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SCSI

SCSI (pronouned "scuzzy"), stands for "Small Computer System Interface", and provides a standard means for transferring data between devices[?] on a computer bus.

Shugart Associates originally introduced SCSI technology in 1979, and initially referred to it as SASI (for: "Shugart Associates System Interface"). After a number of other companies (NCR being the first, in 1981) also decided to adopt the same standard, SASI received the new name "SCSI". NCR also helped start the standards process the next year, and in 1986, ANSI approved the SCSI spec (as X3.131-1986). Since then, SCSI has developed as an industry-wide standard.

To attach a computer to the bus requires a SCSI host adapter which controls the data transfer on the SCSI bus; the peripheral side must feature a SCSI controller[?] (the SCSI controller[?] is almost invariably an integral part of the peripheral in all but the earliest SCSI devices). SCSI is most commonly used for hard disks and tape storage devices, but also connects a wide range of other devices, including scanners, CD-ROM drives, CD writers[?], and DVD drives.

Several standardized versions of SCSI exist:

  • SCSI-1: The original standard, it features a maximum transfer rate of 5 MB/s and a maximum bus cable length of 6 meters.
  • SCSI-2: This standard introduced the Fast SCSI[?] and Wide SCSI[?] variants. Fast SCSI doubled the maximum transfer rate to 10 MB/s and Wide SCSI doubled the bus width to 16 bits on top of that (to reach 20 MB/s). However, these improvements came at the cost of a reduced maximum cable length of only 3 meters.
  • SCSI-3: Also known as Ultra SCSI[?]. The bus speed doubled again. Maximum cable length stayed at 3 meters but Ultra SCSI has a reputation of extreme sensitivity to cable length. SCSI-3 actually encompasses a plethora of protocol standards including serial transfer techniques like IEEE-1394 (Apple Computer's FireWire standard), Fibre Optic protocols, etc, that transmit data serially at a very rapid rate.
  • Ultra2 SCSI: This standard introduced Low Voltage Differential (LVD), and for this reason sometimes appears under the name "LVD SCSI". Using this technology it became possible to allow a maximum bus cable length of 12 meters.
  • Ultra3 SCSI: This is the latest [as of when?] SCSI standard with a maximum transfer rate of 160 MB/s. SCSI-3 offers new features like cyclic redundancy check (CRC), domain validation[?], and double transition clocking[?] on top of Ultra2 SCSI capabilities. There is also a subset of Ultra3 called Ultra160. It has the same maximum transfer rate, but does not contain the entire set of Ultra3 instructions.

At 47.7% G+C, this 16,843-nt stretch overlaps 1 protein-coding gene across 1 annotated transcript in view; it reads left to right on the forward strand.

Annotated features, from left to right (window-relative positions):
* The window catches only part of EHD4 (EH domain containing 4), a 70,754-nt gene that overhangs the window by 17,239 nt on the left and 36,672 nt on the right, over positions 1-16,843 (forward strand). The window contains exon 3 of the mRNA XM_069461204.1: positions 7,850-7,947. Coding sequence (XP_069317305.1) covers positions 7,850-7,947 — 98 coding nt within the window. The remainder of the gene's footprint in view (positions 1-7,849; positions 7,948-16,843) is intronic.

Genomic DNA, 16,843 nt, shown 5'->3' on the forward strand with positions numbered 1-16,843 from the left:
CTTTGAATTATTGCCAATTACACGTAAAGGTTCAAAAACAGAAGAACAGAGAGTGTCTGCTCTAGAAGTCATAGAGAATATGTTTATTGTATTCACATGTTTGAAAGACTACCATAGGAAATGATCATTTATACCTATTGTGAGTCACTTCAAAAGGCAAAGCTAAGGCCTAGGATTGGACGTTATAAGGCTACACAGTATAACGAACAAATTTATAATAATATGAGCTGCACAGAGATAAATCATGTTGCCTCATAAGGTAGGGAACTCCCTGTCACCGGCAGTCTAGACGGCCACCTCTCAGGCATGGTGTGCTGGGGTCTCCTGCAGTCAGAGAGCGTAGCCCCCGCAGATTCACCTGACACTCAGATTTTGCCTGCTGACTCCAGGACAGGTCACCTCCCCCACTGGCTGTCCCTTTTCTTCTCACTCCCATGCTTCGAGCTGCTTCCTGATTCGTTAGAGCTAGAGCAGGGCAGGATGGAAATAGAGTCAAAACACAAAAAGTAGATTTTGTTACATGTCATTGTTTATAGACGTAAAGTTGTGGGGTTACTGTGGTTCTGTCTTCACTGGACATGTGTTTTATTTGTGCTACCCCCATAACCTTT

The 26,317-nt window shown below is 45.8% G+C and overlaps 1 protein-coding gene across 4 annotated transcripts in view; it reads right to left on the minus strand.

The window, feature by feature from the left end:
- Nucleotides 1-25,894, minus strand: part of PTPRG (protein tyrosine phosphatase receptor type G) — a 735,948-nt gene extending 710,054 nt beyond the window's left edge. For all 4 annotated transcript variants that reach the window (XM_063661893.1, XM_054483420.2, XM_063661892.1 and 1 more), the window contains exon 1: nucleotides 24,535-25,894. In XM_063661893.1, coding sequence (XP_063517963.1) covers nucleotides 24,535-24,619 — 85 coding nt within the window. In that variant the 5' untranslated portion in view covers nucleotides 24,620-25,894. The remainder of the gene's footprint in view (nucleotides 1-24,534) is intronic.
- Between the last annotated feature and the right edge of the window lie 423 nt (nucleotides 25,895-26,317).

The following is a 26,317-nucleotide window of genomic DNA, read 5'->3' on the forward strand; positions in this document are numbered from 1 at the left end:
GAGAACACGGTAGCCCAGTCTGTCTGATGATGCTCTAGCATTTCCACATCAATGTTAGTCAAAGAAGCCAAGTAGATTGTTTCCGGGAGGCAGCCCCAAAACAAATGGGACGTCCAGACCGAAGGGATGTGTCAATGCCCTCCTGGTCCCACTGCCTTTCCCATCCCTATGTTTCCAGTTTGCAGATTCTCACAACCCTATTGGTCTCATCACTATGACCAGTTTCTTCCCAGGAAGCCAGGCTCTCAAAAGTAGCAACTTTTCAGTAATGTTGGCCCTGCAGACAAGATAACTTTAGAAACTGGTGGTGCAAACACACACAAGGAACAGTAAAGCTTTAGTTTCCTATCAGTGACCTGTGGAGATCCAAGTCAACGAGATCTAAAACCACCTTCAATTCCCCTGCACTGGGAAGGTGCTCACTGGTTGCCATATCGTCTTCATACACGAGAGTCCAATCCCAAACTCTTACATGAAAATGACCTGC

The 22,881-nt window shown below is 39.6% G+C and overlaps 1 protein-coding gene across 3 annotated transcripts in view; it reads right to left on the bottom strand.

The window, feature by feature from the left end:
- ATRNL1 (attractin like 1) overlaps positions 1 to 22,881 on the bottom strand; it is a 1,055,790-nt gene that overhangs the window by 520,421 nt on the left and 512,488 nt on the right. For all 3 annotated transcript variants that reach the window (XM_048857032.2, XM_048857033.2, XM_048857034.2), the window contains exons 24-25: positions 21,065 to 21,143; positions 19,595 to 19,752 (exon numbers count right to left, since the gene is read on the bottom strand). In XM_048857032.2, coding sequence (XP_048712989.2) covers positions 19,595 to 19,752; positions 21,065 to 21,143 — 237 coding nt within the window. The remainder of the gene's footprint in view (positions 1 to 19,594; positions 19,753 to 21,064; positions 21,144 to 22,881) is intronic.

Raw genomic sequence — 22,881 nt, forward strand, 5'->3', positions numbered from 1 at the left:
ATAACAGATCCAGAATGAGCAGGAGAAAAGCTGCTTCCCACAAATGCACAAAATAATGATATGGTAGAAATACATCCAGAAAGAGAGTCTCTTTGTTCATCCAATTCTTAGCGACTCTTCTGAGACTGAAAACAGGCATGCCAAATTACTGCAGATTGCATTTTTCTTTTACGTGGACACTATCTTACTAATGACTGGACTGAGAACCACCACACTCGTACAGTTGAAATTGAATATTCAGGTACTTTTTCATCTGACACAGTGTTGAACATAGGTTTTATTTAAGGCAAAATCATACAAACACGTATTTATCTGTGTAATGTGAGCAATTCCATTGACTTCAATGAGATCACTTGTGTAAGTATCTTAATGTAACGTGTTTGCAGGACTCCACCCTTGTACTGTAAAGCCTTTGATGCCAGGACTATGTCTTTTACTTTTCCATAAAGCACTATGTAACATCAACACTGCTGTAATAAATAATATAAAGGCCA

SCSI devices are generally backward-compatible, i.e. it is possible to connect a Ultra3 SCSI hard disk to a Ultra2 SCSI controller and use it (though with reduced speed and feature set). However, if all devices are not LVD-capable, the SCSI chain will only run at the speed of the slowest component.

Each SCSI device (including the computer's adapter) must be configured to have a unique SCSI ID on the bus.

The SCSI bus must be terminated with a terminator. Both active and passive terminators are in common use. Wrong termination is a very common problem with SCSI installations.

It is possible to convert a wide bus to a narrow one, with wide devices closer to the adapter. To do this properly requires a cable which terminates the wide part of the bus. This is sometimes referred to as a cable with high-9 termination. Specific commands allow the host to determine the active width of the bus.

In the past, SCSI was very popular on all kinds of computers. SCSI remains popular on high-performance workstations, servers, and high-end peripherals. Desktop computers and notebooks more typically use ATA/IDE interfaces for hard disks and USB for other devices, since these interfaces, although less general-purpose, cost less to implement.

Although SCSI-1 and SCSI-2 specified both the command set (i.e. the logic "0" and "1" signal definitions and sequencing) and physical signaling (i.e. the cable length, logic levels and termination), the SCSI command set itself is useful on its own, since it is mature and has a large body of knowledgeable users and designers. Therefore, partial uses of only the command set portion of SCSI have appeared. An example is Fibre Channel, although Fibre Channel is generally only used in high-end systems, such as RAID system attachments.

Some observers expect the iSCSI standard, an embedding of SCSI-3 over TCP/IP, to replace Fibre Channel in the long run, as Ethernet data rates are currently increasing faster than data rates for Fibre Channel and similar disk-attachment technologies. iSCSI can thus address both the low-end and high-end markets with a single commodity-based technology. iSCSI preserves the basic SCSI paradigm, especially the command set, almost unchanged.

SCSI interface overview
Interface Bus speed (MBytes/s) Bus width (bits) Max. cable length (meters) Max. number of devices
SCSI5868
Fast SCSI1081.5-38
Wide SCSI20161.5-316
Ultra SCSI2081.5-35-8
Ultra Wide SCSI40161.5-35-8
Ultra2 SCSI408128
Ultra2 Wide SCSI80161216
Ultra3 SCSI160161216
iSCSIlimited only by IP networkN/AN/A??



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